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Film Review: Seven Psychopaths (15)

Colin Farrell and Sam Rockwell in Seven Psychopaths

Colin Farrell and Sam Rockwell in Seven Psychopaths

  • by SIOBHAN SYNOT
 

THIS isn’t a film for everyone. Like its characters, Seven Psychopaths is violent, foul-mouthed and messy. But if those caveats whet your appetite, you and Martin McDonagh’s new film are going to get along just fine.

Seven Psychopaths (15)

Director: Martin McDonagh

Running time: 110 minutes

* * * *

McDonagh made his feature movie debut four years ago with In Bruges, a tale of two hitmen cooling their heels in Belgium, which established his gift for ornate profanity and suggested that maybe there was more to Colin Farrell than misjudged blockbusters.

No wonder Farrell is back, befuddled eyebrows working like two athletic caterpillars, this time playing Marty, a hard-drinking screenwriter whose new film is called Seven Psychopaths. Everyone agrees it’s a great title, but that’s as far as Marty has got. For the rest of the movie he tries to hack out a story, drawing from interviewing real-life psychopaths. His caffeinated friend Billy (Sam Rockwell) suggests putting a classified ad in the paper, which draws in Tom Waits, carrying a rabbit, as a serial killer whose specialisation is killing other serial killers.

Meanwhile, Billy and his business partner Hans have drawn another homicidal maniac without having to advertise. They run a dognapping scam, uplifting pets, then showing up with the lost dogs in exchange for a cash reward. Their big mistake is to pick up a Shih Tzu whose adoring owner is an implacable gun-toting gangster (Woody Harrelson).

In this delirious, literate, lively flick, there are nods to the likes of Tarantino and Scorsese (Billy’s second name is Bickle, as if he’s a movie second cousin to the taxi-driving Travis) but this is not just another homage flick.

McDonagh could have got easy laughs using violence as a punchline, but while there are some remarkable jokes (including the first funny throat-slitting suicide), it’s clear that McDonagh has something more in mind than pushing the black comedy envelope, or emulating one of Charlie Kaufman’s brain-bending meta movies – although what we’re watching is the screenplay that Marty is writing, in different drafts.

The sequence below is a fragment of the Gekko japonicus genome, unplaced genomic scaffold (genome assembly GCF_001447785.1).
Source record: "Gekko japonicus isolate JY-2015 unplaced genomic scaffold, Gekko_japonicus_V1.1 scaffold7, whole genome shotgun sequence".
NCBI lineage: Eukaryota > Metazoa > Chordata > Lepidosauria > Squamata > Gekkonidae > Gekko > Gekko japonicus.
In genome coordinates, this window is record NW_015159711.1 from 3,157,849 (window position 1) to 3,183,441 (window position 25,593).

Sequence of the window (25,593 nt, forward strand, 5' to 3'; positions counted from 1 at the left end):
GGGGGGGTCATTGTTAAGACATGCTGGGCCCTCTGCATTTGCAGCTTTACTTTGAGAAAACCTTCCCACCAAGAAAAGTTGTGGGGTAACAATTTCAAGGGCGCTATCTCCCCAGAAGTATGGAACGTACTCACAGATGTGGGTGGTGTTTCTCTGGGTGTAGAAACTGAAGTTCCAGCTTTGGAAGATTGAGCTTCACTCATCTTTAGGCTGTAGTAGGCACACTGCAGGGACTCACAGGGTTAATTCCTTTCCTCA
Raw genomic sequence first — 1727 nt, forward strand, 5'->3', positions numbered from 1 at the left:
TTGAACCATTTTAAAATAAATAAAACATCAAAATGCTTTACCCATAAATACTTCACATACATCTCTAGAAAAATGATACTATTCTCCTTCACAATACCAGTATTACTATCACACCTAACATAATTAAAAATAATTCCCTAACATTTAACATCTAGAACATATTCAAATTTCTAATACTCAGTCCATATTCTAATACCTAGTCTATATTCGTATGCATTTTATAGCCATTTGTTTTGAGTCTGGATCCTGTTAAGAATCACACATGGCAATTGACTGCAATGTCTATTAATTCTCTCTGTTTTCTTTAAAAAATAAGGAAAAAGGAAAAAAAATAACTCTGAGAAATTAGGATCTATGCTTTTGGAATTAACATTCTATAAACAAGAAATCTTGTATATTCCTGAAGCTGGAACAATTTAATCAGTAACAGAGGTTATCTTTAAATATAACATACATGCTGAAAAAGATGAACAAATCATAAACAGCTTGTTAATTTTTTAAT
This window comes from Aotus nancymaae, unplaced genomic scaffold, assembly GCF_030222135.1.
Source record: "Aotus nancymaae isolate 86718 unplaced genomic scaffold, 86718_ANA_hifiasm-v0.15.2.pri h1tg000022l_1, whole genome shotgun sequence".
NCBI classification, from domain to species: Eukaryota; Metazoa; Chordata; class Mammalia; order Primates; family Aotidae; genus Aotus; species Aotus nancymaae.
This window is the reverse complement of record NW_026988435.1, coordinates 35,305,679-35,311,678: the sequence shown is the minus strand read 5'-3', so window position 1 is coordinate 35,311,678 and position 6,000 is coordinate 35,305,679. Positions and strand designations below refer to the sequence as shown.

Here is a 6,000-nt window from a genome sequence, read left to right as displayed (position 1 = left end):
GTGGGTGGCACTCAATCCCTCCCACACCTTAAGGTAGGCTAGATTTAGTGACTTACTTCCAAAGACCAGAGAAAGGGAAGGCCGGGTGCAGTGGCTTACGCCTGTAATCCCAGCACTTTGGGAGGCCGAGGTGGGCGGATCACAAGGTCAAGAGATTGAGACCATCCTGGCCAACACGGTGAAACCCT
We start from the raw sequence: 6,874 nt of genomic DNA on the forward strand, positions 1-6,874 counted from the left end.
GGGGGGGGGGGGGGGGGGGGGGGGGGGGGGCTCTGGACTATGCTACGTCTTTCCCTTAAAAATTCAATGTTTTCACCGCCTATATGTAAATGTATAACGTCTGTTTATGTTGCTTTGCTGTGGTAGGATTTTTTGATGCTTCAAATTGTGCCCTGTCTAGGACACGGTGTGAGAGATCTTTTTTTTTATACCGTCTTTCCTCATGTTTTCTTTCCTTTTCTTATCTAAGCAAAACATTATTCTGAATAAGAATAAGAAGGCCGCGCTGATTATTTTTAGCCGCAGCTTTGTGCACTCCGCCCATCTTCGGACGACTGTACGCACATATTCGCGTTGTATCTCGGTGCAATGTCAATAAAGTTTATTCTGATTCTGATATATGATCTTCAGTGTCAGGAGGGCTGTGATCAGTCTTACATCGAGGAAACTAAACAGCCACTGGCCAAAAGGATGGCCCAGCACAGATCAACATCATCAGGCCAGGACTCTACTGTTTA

Often our conscience is eased when watching hip violence, because the person getting bloodily rubbed out onscreen doesn’t have a soul to lose; they are just an action figure in a movie. McDonagh attempts to say something about the responsibilities of this kind of storytelling, which is why Farrell’s character gets told off at one point for writing terrible female characters who do nothing or get killed off.

Sexism and gratuitous violence may not be novel issues, and maybe McDonagh could articulate some more profound points next time, but the attempt to seed a compulsive garish guddle with something thoughtful means I’m inclined to give him a pass all the same.

It’s typical of the film’s chaos that I’m not entirely sure the parade of lethal offings adds up to seven psychopaths in Seven Psychopaths, but all of the murderers are well chosen and are given smart and interesting things to say. It’s nice to see Harry Dean Stanton as a Quaker killer, and Christopher Walken is a pleasure, his face a road map to his character and his pronunciation of the word “hallucinogens” unbelievably earning a laugh in its own right.

All the leads are well chosen, turning farce with thriller overtones into a uniquely tasty movie. Admittedly, there are longueurs, but when it’s funny, it’s hilarious; when it’s tense, it’s powerful; and most of the time, its demented brio is a joy to watch. «

Twitter: @SiobhanSynnot

On general release from Wednesday

 

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